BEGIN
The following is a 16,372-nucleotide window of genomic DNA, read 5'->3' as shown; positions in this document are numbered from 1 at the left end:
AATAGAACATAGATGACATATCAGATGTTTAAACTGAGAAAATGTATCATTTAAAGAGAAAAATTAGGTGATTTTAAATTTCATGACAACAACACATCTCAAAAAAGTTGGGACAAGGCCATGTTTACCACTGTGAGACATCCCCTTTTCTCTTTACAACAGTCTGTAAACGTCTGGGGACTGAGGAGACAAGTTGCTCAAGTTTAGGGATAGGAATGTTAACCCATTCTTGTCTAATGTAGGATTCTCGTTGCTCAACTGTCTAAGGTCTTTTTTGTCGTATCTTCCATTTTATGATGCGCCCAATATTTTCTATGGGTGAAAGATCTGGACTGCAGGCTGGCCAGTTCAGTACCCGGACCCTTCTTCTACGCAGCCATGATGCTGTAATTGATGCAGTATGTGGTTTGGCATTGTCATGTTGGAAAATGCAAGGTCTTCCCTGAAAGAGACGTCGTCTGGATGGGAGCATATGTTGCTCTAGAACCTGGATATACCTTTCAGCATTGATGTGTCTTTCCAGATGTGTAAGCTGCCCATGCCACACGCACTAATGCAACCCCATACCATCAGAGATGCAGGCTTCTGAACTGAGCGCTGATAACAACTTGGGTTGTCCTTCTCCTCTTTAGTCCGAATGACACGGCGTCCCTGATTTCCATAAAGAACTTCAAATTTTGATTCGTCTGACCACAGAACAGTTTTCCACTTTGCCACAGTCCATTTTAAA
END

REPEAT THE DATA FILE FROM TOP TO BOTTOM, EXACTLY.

The following is a 16,372-nucleotide window of genomic DNA, read 5'->3' as shown; positions in this document are numbered from 1 at the left end:
AATAGAACATAGATGACATATCAGATGTTTAAACTGAGAAAATGTATCATTTAAAGAGAAAAATTAGGTGATTTTAAATTTCATGACAACAACACATCTCAAAAAAGTTGGGACAAGGCCATGTTTACCACTGTGAGACATCCCCTTTTCTCTTTACAACAGTCTGTAAACGTCTGGGGACTGAGGAGACAAGTTGCTCAAGTTTAGGGATAGGAATGTTAACCCATTCTTGTCTAATGTAGGATTCTCGTTGCTCAACTGTCTAAGGTCTTTTTTGTCGTATCTTCCATTTTATGATGCGCCCAATATTTTCTATGGGTGAAAGATCTGGACTGCAGGCTGGCCAGTTCAGTACCCGGACCCTTCTTCTACGCAGCCATGATGCTGTAATTGATGCAGTATGTGGTTTGGCATTGTCATGTTGGAAAATGCAAGGTCTTCCCTGAAAGAGACGTCGTCTGGATGGGAGCATATGTTGCTCTAGAACCTGGATATACCTTTCAGCATTGATGTGTCTTTCCAGATGTGTAAGCTGCCCATGCCACACGCACTAATGCAACCCCATACCATCAGAGATGCAGGCTTCTGAACTGAGCGCTGATAACAACTTGGGTTGTCCTTCTCCTCTTTAGTCCGAATGACACGGCGTCCCTGATTTCCATAAAGAACTTCAAATTTTGATTCGTCTGACCACAGAACAGTTTTCCACTTTGCCACAGTCCATTTTAAA